Several hours later, after the shows were done, we were escorted into the front room and allowed to take photos. Mock contestant booths and a cardboard Alex kept us all busy. Before exiting, we were given a post card with the dates when “our” shows, #6749 and #6750, would air.
Two months later, on schedule, we watched “our” shows on TV.
Alex Trebek made everything look easy, it was part of his panache. But until Jeopardy!, his broadcasting career was a whirlwind of cancelled shows and long commutes across international borders. He spent the first decade of his career hustling for work.
He got his start on Jeopardy! while filling in for the host of “Wheel of Fortune,” pre-Pat Sajak.
Over the years he became a cultural icon, his enthusiasm was contagious and his consistently smooth style was charming. He hosted contests, other game shows, and often appeared as himself in movies. He gave much of his time and fortune to the world.
The question is: Who was the most remarkable game show host of all time and will be deeply missed?
In this fresh new year — try to find a spark of joy in every day.
It could be a spot of bright nature;
Azure Kingfisher, Australia
or something new you’ve never seen before;
Male Kudu, Botswana, Chobe River
Conversely, joy could appear in something you see every day, but never stopped to appreciate.
Monarch Butterfly, Horicon Marsh, WI
Twelve-spotted Skimmer Dragonfly, California
We can find joy in remarkable human engineering feats;
Sydney Opera House, Australia
or inspiring people;
Gandhi Statue, The Ferry Building, San Francisco
Lincoln Memorial, Washington, DC
or art, so many forms of art.
Ancient Kangaroo Rock Art, Kakadu NP, Australia
Chihuly Sea Star, Seattle, WA
Some of the most cheerful joy comes in simple forms.
American Robin nest, Wisconsin
California Honeysuckle, lonicera
There will be times, however, in the new year when difficulty or despair take over.
Joy might not be readily accessible in the darkness.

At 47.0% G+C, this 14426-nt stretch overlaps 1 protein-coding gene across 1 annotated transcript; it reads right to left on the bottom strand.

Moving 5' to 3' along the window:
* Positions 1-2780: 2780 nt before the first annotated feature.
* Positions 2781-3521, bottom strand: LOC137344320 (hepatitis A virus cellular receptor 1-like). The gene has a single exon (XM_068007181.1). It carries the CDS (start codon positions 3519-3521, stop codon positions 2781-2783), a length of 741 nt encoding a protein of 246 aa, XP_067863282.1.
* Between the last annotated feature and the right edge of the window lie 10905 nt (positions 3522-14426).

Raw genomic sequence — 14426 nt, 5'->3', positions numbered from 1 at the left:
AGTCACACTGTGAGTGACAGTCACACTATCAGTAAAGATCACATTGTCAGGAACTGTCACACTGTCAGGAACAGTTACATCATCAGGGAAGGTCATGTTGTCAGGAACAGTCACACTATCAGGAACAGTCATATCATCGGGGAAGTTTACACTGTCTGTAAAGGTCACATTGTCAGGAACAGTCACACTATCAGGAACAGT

Olympic Peninsula, Washington
For these times, go to sleep, rest…
Grey-headed Flying Foxes, Sydney, Australia
… and try again tomorrow.
Warmest thanks to my blogging friends and readers, for a year filled with joyful sweet moments, warm words, happy smiles, vicarious adventures, stunning images, and heartfelt sharing. Gentle wishes for a new year filled with joy.
Written by Jet Eliot
All photos by Athena Alexander.
In the heart of San Francisco, centered in the Yerba Buena Gardens park, is the Martin Luther King Jr. Memorial. Highlighted by a roaring waterfall, it is solid, yet always moving.
Built of Sierra granite, there is a terrace garden and walkway above the waterfall, and the rushing waterfall that empties into a 120,000 gallon reflecting pool. It is the largest fountain on the west coast. A unique path behind the waterfall features 12 etched glass panels of quotations by Dr. King.
MLK Memorial, San Francisco
Entitled “Revelation,” the memorial was built in 1993. It was a collaborative project by sculptor Houston Conwill, architect Joseph De Pace, and poet Estella Conwill Majozo. More Memorial info here.
Jet reading quotes, waterfall above and behind
Born on this day in 1929, Martin Luther King Jr. became the greatest African American human rights leader of all time. More about Dr. King here.
1963 March on Washington. Courtesy Wikipedia.
He organized and led the 1963 March on Washington, and moved hundreds of thousands of people in one of the largest human rights political rallies of the time, calling for an end to racism.
Looking through the waterfall
The visitor proceeds under the waterfall, drawn in, and rewarded with privacy and reflection on the words of this fearless world leader. There, underneath, all you hear is crashing water. The city is drowned out, urban stimulation has vanished. As we read each quote, his rhythmic words, deep voice, and brilliant oratory style come quickly to mind.
Dr. King, 1963 March on Washington
Dr. King shook the world. He demanded equality.
This memorial reminds us there is still a long way to go, and we cannot forget, we cannot be mute. But we can take time to pause and reflect, as we continue moving forward.
“No. No, we are not satisfied, and we will not be satisfied until justice rolls down like water and righteousness like a mighty stream.”
Photo credit: Athena Alexander unless noted otherwise